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Indian Pioneer Papers - Index

Indian Pioneer History Project for Oklahoma
Date: May 19, 1937
Name: Adam Bean
Post Office: Stilwell, Oklahoma
Residence Address:
Date of Birth: 1880
Place of Birth: Goingsnake District, Cherokee Nation, I.T.
Father: Jack Bean
Place of Birth:
Information on father: fought in Civil War
Mother: Anna Spade
Place of birth:
Information on mother: Cherokee
Field Worker: Gus Hummingbird

I was born in Goingsnake District in 1880 the son of Jack BEAN, who was an old soldier of the Civil War, and Anna SPADE, a Cherokee woman. My parents lived in the community now known as Fairfield, where I grew to manhood without an education. My father and mother separated when I was a small child, at which time I was taken by my mother, who had to work at odd jobs in order to raise her small family. Besides me, Mother had two sons by other marriages.

I was raised on a very small farm in the Fairfield community and my mother took care of me until I was about thirteen years of age. Then I left home and stayed with a family by the name of MANUS and while there I had to work hard in order to earn enough to buy sufficient clothes, for this family was not a rich family and everybody had to work hard in order to have something to eat.

Mr. Manus did not have any horses at all so we had to swap work in order to get a horse to work. The Manus family had a small patch that they cultivated each year, corn and beans being about the only things raised. I was raised among many Indian boys and the old people were interested in all kinds of games, therefore, I became an athlete. I belonged to an Indian Ball Club, and was a member of the Stalk Shooting and Racing teams.

Ball Club
This game was similar to the present day football. Usually ten men made a team, but I have played in games where there were as many as fifteen men to the team. The members wore no uniforms, helmets or leg guards; everything was taken off except a garment similar to shorts. The ball ground was about a hundred yards long and about eighty yards wide and in the center of this ball ground there was a pole about thirty feet long driven in the ground, on top of which was placed some kind of animal head.

The visiting team took the opposite side of this pole, and when the ball was tossed in the air, every player was ready to get the ball and try to hit the head that was on top of the pole. Players were not allowed to use their hands in catching the ball - they had some kind of wooden spoons that they used. These spoons were about two feet long and the ball was about two inches in diameter. This ball was not made by just anybody; some old person usually made it. In matched games the Indians usually stayed near some creek on the day before the game was to be held. The Cherokees at that time were strong believers in "Witching" and had much faith in their Medicine Men. Early in the morning before the game and before the sun came up the Medicine Man would tell them which team was going to win. To prepare the players for the game the Medicine Man would treat their legs in order to make them strong.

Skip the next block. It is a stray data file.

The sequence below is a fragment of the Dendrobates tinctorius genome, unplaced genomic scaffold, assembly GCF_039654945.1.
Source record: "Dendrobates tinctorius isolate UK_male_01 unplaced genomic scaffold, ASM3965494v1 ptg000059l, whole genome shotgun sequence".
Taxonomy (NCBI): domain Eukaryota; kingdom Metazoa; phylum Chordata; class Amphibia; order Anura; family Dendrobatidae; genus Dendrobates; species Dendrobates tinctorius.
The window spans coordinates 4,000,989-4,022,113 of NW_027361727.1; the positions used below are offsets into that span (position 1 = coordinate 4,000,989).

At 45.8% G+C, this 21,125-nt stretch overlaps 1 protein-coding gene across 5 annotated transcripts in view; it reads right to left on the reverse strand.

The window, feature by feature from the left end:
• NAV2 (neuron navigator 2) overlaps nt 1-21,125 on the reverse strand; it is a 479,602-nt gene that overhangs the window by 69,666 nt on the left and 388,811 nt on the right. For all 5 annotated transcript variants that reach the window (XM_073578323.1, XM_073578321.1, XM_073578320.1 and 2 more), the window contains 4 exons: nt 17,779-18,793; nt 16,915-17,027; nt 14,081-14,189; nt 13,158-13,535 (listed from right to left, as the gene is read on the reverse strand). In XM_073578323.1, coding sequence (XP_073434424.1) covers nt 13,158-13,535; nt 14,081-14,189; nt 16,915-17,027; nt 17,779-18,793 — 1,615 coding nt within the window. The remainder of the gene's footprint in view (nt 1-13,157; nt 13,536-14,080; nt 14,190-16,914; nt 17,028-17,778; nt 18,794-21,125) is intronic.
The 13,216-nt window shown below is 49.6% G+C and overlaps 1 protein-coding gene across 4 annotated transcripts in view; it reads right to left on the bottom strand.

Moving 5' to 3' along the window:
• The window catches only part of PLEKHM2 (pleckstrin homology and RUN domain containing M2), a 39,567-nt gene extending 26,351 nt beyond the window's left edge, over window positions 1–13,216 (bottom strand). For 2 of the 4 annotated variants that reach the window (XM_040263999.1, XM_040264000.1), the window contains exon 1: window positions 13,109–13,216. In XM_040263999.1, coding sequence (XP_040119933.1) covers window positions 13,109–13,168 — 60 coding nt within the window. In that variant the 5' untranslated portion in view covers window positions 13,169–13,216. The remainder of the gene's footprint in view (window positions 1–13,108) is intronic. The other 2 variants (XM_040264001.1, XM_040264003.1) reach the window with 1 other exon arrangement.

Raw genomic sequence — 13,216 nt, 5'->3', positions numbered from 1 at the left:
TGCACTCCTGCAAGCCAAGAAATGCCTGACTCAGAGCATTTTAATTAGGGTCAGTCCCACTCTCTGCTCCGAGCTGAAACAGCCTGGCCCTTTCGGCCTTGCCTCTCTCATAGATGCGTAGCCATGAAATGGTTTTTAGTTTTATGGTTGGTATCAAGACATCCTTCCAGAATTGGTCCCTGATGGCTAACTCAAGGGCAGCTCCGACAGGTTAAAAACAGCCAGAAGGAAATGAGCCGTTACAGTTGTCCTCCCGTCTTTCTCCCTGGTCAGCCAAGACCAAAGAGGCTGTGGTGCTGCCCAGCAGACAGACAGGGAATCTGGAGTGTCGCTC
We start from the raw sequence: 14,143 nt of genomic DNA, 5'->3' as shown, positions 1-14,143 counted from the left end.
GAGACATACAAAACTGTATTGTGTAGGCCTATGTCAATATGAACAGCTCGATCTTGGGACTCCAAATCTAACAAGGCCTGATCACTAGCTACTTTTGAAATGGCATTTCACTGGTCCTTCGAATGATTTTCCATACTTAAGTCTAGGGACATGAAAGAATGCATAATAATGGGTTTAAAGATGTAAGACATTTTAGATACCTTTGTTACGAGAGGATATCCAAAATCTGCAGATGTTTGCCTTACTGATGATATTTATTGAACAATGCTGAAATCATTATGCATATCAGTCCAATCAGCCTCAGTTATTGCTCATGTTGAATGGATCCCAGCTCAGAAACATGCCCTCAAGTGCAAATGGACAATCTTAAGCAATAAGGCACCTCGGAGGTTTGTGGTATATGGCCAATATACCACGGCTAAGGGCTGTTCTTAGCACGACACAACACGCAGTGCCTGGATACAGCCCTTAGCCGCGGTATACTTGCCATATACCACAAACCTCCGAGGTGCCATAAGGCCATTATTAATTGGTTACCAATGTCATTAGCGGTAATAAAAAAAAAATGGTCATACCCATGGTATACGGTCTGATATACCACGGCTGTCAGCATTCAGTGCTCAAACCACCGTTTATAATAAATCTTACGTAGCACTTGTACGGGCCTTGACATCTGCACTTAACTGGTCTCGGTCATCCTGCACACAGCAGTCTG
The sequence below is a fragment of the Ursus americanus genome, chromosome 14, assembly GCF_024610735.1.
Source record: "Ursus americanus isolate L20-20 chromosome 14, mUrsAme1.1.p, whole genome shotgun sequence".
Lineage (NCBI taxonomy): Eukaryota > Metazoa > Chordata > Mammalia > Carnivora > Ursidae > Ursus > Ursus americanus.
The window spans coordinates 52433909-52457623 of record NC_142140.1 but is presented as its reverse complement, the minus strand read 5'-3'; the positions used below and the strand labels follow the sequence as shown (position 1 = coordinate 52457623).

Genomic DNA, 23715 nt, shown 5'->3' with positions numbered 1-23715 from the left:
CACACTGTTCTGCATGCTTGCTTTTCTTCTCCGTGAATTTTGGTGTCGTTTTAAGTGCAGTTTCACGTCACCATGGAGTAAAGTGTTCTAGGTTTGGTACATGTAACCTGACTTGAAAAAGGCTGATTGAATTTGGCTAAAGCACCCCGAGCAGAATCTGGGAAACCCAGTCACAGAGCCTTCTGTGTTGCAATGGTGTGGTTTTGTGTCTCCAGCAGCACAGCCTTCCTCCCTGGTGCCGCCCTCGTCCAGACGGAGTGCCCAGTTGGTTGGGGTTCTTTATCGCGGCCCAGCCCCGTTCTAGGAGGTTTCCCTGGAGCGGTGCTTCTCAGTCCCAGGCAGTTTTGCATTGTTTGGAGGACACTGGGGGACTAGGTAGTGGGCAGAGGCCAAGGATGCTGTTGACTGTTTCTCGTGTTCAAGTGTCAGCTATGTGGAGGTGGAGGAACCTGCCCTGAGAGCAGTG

Stalk Shooting
This game was known to the Cherokees for many years and was a great gambling game in the early days, according to the older Cherokees. The origin and date of the game are not known but it is still a great sport among the Cherokees. However, the younger generation do not shoot stalks as the Cherokees did forty or fifty year ago. The stalk ground was usually about a hundred and fifty yards long; smooth land and soft dirt. There was not any limit as to the number of members in a team, and I have shot in games where there were fifty men on a side. The stalks were piled just exactly one hundred yards apart; these piles being three feet long, two feet thick and about three feet high. The big games were matched weeks in advance, so that the event could be noted throughout the country. Many people came from miles around to see the games and betting took place when the games started. The members of the teams usually represented two or more communities, as the best shooters were chosen from several teams and made one team. After the teams were chosen the Witcher was chosen by the Matcher. The day before the game the chosen shooters began to come to the appointed place, often coming many miles. The Matcher of the game and his backers or the gamblers furnished the food, which was usually cooked near the camp grounds.

Every member of the team was not always allowed to shoot, even though he had been chosen, for if the Witcher for the team discovered that a member of the team was weak another player was chosen. The Witcher was a smart man. He could sure tell if the team was going to win or lose, and he would tell the gamblers in which game they would have a chance to win. I have seen horses and saddles lost in the Stalk Shootings. They usually made standing bets, for if they did not the better would back out after the Witcher had told which team was going to win. The bows the players used were made from bois dí arc and the arrows were made from black locust. The spears were made from wagon seat springs, the lengthy of these spikes being from eight to eighteen inches.

Some of the old timers who shot with me are: Johnson TYLER, George SOAP, Sam FOREMAN, Isaac HUMMINGBIRD, Henry WALKINGSTICK, Bill DOWNING, Alex Downing, William SHELL, Riley RAGSDALE, Ben SQUIRREL, John RIDER, Tom SWIMMER, Fixin BLACKBIRD, William ENGLAND and Toch KETCHER. The most famous Witchers in these shootings were John HAIR, Ben Squirrel, Henry TURN and Thompson CHARLES.

Submitted to OKGenWeb by Wanda Morris Elliott <jwdre@intellex.com> December 2000.